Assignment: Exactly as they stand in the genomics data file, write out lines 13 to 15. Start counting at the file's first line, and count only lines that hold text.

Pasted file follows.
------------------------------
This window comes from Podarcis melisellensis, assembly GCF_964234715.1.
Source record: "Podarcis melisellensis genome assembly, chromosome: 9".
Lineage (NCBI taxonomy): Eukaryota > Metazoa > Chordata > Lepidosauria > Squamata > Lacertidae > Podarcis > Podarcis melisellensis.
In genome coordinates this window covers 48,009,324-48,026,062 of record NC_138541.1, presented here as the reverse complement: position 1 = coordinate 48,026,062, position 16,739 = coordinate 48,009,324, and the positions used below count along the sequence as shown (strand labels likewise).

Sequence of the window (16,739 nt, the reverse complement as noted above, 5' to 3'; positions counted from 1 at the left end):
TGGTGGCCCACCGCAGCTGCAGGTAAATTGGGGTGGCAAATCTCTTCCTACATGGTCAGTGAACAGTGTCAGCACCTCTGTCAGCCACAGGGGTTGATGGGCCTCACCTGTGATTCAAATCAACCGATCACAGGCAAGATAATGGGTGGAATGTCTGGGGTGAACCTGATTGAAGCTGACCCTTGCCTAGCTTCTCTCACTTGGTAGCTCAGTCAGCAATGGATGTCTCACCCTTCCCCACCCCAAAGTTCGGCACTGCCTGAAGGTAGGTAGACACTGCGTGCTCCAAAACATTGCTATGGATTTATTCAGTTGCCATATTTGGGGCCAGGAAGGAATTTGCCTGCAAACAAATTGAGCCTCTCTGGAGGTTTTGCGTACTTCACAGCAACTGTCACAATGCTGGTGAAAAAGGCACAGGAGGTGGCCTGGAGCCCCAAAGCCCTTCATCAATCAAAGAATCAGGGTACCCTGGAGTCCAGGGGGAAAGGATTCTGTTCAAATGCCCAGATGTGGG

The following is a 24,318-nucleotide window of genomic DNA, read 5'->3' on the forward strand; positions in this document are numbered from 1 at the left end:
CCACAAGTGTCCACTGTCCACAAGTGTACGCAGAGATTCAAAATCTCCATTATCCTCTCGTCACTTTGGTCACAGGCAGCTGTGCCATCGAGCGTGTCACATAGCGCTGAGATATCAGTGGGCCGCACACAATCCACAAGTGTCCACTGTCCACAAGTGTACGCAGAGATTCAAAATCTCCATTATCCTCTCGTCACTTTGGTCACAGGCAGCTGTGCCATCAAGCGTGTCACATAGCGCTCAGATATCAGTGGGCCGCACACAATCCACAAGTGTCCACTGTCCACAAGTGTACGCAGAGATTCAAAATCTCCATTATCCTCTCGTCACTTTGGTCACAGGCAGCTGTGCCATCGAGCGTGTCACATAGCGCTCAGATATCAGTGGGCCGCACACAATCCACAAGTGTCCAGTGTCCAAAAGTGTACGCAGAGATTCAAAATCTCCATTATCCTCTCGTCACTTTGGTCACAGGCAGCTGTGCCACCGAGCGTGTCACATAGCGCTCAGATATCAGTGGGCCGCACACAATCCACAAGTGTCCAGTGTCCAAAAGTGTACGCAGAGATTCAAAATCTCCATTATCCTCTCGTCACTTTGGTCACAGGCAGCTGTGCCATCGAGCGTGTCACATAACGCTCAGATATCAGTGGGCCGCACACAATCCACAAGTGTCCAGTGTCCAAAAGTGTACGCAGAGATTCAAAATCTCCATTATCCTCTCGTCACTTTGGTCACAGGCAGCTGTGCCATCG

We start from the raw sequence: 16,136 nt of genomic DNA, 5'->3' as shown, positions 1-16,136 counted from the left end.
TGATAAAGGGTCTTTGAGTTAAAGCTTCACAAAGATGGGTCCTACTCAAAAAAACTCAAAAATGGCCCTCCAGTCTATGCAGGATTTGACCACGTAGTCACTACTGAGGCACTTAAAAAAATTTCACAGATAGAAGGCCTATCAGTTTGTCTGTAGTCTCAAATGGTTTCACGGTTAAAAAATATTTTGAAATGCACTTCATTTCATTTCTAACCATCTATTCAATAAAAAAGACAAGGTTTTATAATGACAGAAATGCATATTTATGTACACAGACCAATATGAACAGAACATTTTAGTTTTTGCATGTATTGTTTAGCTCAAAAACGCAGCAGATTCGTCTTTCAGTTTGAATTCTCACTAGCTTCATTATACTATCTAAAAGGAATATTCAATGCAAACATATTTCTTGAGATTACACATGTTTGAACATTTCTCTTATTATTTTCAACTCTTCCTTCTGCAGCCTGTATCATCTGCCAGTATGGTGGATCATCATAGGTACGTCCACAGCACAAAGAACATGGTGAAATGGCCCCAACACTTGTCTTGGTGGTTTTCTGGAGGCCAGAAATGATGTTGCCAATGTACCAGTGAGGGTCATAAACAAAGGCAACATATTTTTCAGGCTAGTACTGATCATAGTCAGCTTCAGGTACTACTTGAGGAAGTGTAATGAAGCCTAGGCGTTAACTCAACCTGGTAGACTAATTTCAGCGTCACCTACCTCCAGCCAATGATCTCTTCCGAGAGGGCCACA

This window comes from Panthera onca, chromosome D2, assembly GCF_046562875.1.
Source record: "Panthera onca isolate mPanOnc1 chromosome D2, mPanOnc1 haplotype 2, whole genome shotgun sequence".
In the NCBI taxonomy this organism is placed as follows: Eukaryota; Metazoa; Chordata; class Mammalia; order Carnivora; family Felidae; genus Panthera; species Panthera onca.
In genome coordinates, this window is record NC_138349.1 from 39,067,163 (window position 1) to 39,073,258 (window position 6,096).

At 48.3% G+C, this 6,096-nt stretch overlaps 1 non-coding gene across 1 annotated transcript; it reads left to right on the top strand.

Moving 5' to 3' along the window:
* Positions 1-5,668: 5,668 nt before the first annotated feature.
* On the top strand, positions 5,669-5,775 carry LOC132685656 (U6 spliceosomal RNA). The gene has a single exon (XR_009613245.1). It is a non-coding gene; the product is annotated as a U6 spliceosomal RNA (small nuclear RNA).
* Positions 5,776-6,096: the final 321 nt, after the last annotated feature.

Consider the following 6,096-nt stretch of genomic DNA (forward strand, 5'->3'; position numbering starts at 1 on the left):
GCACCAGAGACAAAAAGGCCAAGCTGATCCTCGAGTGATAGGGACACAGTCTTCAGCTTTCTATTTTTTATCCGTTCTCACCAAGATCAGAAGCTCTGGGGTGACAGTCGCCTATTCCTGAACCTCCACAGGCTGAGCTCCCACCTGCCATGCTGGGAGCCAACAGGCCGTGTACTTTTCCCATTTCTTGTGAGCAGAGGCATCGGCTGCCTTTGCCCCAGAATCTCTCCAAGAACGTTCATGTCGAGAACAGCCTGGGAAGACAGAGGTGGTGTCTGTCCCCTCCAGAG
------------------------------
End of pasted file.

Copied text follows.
In the NCBI taxonomy this organism is placed as follows: Eukaryota; Metazoa; Chordata; class Mammalia; order Carnivora; family Felidae; genus Panthera; species Panthera onca.
In genome coordinates, this window is record NC_138349.1 from 39,067,163 (window position 1) to 39,073,258 (window position 6,096).

At 48.3% G+C, this 6,096-nt stretch overlaps 1 non-coding gene across 1 annotated transcript; it reads left to right on the top strand.